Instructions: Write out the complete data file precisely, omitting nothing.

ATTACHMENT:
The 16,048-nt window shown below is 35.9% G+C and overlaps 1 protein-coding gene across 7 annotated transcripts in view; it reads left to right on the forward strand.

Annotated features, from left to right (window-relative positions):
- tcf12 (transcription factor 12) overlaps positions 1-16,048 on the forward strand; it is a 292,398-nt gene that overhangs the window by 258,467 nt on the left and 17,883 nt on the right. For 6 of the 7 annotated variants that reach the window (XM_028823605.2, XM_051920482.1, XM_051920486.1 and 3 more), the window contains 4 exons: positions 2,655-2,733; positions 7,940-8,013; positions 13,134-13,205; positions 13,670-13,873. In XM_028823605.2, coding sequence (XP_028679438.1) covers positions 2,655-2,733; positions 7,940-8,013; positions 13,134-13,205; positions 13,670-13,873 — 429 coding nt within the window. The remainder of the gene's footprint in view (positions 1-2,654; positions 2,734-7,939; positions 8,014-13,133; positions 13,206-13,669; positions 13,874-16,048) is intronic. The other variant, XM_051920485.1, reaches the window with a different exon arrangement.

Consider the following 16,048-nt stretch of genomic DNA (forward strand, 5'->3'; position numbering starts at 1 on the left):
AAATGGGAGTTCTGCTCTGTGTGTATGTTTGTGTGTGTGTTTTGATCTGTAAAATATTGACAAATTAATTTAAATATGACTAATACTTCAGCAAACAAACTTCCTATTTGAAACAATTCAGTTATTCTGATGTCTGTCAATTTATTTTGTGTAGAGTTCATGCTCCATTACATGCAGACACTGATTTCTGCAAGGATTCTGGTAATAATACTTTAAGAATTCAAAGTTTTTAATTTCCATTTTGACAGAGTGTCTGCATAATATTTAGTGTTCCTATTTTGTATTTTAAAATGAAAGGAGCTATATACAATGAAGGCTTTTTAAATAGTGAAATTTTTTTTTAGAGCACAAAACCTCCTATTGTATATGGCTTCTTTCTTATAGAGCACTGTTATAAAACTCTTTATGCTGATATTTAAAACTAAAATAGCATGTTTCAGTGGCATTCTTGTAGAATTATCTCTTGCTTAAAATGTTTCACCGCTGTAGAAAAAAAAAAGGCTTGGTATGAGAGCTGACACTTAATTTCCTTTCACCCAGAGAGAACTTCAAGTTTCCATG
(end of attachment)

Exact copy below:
The 16,048-nt window shown below is 35.9% G+C and overlaps 1 protein-coding gene across 7 annotated transcripts in view; it reads left to right on the forward strand.

Annotated features, from left to right (window-relative positions):
- tcf12 (transcription factor 12) overlaps positions 1-16,048 on the forward strand; it is a 292,398-nt gene that overhangs the window by 258,467 nt on the left and 17,883 nt on the right. For 6 of the 7 annotated variants that reach the window (XM_028823605.2, XM_051920482.1, XM_051920486.1 and 3 more), the window contains 4 exons: positions 2,655-2,733; positions 7,940-8,013; positions 13,134-13,205; positions 13,670-13,873. In XM_028823605.2, coding sequence (XP_028679438.1) covers positions 2,655-2,733; positions 7,940-8,013; positions 13,134-13,205; positions 13,670-13,873 — 429 coding nt within the window. The remainder of the gene's footprint in view (positions 1-2,654; positions 2,734-7,939; positions 8,014-13,133; positions 13,206-13,669; positions 13,874-16,048) is intronic. The other variant, XM_051920485.1, reaches the window with a different exon arrangement.

Consider the following 16,048-nt stretch of genomic DNA (forward strand, 5'->3'; position numbering starts at 1 on the left):
AAATGGGAGTTCTGCTCTGTGTGTATGTTTGTGTGTGTGTTTTGATCTGTAAAATATTGACAAATTAATTTAAATATGACTAATACTTCAGCAAACAAACTTCCTATTTGAAACAATTCAGTTATTCTGATGTCTGTCAATTTATTTTGTGTAGAGTTCATGCTCCATTACATGCAGACACTGATTTCTGCAAGGATTCTGGTAATAATACTTTAAGAATTCAAAGTTTTTAATTTCCATTTTGACAGAGTGTCTGCATAATATTTAGTGTTCCTATTTTGTATTTTAAAATGAAAGGAGCTATATACAATGAAGGCTTTTTAAATAGTGAAATTTTTTTTTAGAGCACAAAACCTCCTATTGTATATGGCTTCTTTCTTATAGAGCACTGTTATAAAACTCTTTATGCTGATATTTAAAACTAAAATAGCATGTTTCAGTGGCATTCTTGTAGAATTATCTCTTGCTTAAAATGTTTCACCGCTGTAGAAAAAAAAAAGGCTTGGTATGAGAGCTGACACTTAATTTCCTTTCACCCAGAGAGAACTTCAAGTTTCCATG